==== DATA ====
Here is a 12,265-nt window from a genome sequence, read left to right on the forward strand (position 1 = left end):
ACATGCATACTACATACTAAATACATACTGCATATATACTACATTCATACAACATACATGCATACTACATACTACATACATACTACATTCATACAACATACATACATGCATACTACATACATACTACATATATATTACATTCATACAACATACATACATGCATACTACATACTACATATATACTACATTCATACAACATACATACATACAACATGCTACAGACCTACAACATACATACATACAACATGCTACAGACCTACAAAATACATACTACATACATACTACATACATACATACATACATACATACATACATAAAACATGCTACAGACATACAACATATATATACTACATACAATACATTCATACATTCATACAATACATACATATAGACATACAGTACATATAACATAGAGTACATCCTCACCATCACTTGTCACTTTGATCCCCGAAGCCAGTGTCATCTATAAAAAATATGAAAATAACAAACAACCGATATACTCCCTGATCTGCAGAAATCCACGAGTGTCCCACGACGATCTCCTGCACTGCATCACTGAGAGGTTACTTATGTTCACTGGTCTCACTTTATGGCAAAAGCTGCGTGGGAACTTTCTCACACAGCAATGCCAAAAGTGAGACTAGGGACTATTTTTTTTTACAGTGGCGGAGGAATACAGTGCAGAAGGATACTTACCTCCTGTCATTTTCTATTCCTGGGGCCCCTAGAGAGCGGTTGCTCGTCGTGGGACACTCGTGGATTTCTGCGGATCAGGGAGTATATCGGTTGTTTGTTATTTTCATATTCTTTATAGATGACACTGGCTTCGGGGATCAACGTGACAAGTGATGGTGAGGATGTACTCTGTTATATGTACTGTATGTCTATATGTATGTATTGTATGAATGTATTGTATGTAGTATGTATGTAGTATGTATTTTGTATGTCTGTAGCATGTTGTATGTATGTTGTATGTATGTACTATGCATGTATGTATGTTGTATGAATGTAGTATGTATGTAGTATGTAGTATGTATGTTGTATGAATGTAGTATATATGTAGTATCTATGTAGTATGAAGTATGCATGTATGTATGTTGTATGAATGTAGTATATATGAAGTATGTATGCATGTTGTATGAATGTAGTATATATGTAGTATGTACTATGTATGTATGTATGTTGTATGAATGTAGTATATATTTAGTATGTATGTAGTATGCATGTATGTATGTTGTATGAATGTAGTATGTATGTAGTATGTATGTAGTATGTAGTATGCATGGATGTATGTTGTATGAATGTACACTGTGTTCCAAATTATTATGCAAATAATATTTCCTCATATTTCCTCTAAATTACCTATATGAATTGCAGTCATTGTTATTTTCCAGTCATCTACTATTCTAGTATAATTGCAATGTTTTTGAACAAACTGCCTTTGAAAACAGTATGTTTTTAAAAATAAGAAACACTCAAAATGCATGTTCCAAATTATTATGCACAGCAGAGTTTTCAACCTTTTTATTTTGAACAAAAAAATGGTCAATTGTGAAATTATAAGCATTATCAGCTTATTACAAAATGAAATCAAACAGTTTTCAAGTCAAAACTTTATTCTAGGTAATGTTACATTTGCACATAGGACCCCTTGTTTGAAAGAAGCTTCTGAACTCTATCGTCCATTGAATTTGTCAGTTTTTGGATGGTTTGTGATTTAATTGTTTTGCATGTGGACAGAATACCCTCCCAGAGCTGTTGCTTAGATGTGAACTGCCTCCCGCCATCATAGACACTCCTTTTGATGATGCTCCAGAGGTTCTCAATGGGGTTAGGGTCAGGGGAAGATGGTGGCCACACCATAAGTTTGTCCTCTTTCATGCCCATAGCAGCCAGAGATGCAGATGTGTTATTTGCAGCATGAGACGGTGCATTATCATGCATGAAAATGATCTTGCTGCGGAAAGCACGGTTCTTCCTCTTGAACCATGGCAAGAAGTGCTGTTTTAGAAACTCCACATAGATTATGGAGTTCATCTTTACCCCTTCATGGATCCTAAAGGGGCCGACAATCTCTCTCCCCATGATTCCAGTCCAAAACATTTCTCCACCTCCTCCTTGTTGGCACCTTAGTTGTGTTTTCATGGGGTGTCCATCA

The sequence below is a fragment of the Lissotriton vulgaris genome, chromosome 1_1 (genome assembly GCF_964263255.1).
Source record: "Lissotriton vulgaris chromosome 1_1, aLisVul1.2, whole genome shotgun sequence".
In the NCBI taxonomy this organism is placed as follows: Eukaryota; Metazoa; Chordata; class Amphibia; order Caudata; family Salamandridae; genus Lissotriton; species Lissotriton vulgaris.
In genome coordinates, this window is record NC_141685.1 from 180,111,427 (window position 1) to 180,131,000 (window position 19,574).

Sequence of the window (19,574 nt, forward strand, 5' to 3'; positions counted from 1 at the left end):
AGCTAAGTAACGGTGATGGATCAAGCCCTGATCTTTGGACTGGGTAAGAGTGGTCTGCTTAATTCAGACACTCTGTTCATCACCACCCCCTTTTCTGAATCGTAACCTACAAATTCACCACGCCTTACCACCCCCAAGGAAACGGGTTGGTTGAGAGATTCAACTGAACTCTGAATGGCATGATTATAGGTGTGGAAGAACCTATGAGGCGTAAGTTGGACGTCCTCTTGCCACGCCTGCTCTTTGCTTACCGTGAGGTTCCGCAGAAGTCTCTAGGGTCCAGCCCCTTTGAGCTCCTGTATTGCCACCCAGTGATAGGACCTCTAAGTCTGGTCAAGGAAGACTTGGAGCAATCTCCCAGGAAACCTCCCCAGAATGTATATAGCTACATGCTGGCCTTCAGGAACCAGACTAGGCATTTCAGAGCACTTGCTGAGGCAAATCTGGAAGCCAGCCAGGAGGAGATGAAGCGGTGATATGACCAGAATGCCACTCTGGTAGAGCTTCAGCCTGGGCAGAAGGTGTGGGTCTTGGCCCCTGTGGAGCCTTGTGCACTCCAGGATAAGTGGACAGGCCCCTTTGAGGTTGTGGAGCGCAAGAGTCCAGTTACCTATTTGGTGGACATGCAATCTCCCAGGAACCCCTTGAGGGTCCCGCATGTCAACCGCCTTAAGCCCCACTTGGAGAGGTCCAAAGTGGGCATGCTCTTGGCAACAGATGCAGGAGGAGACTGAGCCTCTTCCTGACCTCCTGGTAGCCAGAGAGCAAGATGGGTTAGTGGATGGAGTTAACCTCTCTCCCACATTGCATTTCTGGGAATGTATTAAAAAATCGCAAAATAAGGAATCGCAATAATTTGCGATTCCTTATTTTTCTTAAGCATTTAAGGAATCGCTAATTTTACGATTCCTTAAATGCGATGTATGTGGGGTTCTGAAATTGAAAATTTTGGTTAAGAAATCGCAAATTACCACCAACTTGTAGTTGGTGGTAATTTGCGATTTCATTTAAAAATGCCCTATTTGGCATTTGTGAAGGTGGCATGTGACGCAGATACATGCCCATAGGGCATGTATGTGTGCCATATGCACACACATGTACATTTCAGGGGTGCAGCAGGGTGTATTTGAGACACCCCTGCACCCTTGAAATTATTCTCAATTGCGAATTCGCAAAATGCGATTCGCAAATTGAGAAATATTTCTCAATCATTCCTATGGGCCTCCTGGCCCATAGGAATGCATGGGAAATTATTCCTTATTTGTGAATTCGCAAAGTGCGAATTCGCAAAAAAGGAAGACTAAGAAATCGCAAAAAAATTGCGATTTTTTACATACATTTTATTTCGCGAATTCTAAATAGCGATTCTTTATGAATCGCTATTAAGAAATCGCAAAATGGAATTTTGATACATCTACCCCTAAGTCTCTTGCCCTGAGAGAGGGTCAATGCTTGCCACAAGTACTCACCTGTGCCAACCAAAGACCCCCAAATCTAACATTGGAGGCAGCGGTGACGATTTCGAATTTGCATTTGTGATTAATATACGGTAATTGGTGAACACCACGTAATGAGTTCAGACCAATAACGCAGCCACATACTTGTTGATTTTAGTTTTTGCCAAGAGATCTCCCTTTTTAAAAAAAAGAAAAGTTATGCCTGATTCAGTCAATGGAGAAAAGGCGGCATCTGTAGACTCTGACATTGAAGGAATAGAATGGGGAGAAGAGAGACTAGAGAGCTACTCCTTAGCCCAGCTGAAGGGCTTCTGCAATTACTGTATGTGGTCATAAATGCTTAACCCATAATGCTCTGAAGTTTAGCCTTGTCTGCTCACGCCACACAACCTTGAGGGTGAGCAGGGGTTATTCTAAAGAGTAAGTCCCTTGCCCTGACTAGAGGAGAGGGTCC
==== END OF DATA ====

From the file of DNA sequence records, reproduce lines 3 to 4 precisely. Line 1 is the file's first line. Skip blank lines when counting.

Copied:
The sequence below is a fragment of the Lissotriton vulgaris genome, chromosome 1_1 (genome assembly GCF_964263255.1).
Source record: "Lissotriton vulgaris chromosome 1_1, aLisVul1.2, whole genome shotgun sequence".